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Your guide to Moreton Island
All About Moreton Island
There’s a reason Moreton Bay is one of the fastest-growing regions in Australia: it really is that enticing. The seaside towns here are the gateway to 360 islands, big and small, from North Stradbroke (Minjerribah) — an incredibly sacred place to the local Indigenous community — to sandy Moreton Island, where dramatic dunes tumble down to the intense surf breaks of the Coral Sea on its east coast, and the clear waters of the calm bay on its west. The latter, a body of water just offshore from Brisbane, is a protected marine park for dolphins and harmless wobbegong sharks, visible on snorkeling or diving expeditions amid Moreton Island’s famed Tangalooma shipwrecks.
The best time to stay in a holiday rental in Moreton Island
There’s no bad time to visit this beautiful pocket of Queensland. Even in winter (June through August), average daytime temperatures remain above 68 degrees Fahrenheit. Summer (December through February) is peak season, when vacationers flock here to make the most of the epic surf and gorgeous tropical sunshine, which heats the region’s days to an average 82 degrees. During fall (March through May) you’re almost guaranteed blue skies and balmy waters — in fact, year round, water temperatures fluctuate only from 72 to 75.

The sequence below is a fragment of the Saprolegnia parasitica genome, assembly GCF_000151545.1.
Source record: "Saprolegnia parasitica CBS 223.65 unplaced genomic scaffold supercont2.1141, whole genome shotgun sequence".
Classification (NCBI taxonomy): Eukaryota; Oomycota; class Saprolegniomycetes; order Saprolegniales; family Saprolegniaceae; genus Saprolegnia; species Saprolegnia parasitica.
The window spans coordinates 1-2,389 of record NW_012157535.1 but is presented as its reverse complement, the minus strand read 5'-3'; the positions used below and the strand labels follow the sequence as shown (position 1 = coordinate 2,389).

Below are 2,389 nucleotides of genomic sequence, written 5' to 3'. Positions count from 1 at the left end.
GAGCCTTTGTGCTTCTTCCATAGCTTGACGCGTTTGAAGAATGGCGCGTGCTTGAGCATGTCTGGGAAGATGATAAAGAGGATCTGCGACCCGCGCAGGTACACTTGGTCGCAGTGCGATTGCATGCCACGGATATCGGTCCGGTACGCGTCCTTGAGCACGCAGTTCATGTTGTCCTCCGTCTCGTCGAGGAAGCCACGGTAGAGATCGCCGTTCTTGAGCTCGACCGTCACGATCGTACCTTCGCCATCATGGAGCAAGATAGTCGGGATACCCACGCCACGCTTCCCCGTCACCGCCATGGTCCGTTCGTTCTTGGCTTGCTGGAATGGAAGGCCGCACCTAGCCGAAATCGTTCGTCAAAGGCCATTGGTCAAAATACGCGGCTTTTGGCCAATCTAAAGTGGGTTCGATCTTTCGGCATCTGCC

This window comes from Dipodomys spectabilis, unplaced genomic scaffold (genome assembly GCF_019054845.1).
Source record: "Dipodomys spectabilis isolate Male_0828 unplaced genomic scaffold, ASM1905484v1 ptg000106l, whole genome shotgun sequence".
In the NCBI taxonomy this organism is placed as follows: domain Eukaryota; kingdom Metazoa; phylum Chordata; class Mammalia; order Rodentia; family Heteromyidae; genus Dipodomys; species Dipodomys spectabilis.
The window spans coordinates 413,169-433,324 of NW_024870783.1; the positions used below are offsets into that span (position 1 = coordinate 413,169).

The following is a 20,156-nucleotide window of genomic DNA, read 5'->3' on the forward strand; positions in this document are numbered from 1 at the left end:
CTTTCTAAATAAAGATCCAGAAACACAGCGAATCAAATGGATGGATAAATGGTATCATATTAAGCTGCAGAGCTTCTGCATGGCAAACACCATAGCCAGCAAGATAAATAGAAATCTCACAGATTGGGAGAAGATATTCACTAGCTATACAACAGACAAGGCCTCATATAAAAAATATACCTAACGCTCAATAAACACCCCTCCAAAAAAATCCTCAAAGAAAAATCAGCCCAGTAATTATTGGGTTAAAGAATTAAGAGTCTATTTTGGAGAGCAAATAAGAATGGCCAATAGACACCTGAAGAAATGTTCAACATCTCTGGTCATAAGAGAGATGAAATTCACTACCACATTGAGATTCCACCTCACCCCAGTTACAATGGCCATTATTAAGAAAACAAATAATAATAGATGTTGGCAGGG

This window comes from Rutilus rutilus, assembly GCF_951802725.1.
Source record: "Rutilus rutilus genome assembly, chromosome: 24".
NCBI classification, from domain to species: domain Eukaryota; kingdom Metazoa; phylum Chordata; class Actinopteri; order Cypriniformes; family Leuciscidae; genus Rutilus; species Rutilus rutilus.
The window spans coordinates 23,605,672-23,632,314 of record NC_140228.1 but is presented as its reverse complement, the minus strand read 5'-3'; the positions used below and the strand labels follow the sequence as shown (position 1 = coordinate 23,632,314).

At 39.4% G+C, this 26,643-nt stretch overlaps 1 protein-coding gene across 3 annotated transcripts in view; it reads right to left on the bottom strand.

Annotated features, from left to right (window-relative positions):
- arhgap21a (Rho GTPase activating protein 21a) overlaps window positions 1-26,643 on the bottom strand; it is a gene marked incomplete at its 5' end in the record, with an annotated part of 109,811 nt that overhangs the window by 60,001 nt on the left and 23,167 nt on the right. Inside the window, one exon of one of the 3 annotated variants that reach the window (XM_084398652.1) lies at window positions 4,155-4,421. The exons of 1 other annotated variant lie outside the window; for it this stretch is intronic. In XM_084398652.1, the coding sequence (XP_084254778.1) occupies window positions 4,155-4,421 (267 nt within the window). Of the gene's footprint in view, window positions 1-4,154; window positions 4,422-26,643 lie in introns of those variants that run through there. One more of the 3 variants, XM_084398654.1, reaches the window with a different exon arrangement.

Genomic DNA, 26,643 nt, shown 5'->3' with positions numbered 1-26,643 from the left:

Top things to do in Moreton Island
Cape Moreton Lighthouse
The island’s west coast beach road passes by small towns Cowan Cowan and Bulwer before leading to the Cape Moreton Lighthouse at the northernmost tip. This was the first of its kind in Queensland, and it’s an ideal place to watch the sunset while dolphins, turtles, manta rays, dugongs, and migrating humpback whales (May through November) are playing offshore. For an even closer perspective, join sunset cruises around the bay. Nearby you’ll find Moreton’s Champagne Pools, natural ocean pools transformed into a saltwater bubble bath at high tide.
In the 1960s, 15 ships were scuttled in the turquoise waters of Moreton Bay in order to attract fish and grow coral. They achieved their goal. Today, the site is best explored with your head underwater, either snorkeling or on dive expeditions, swimming alongside turtles, wobbegongs, and a wild array of fish.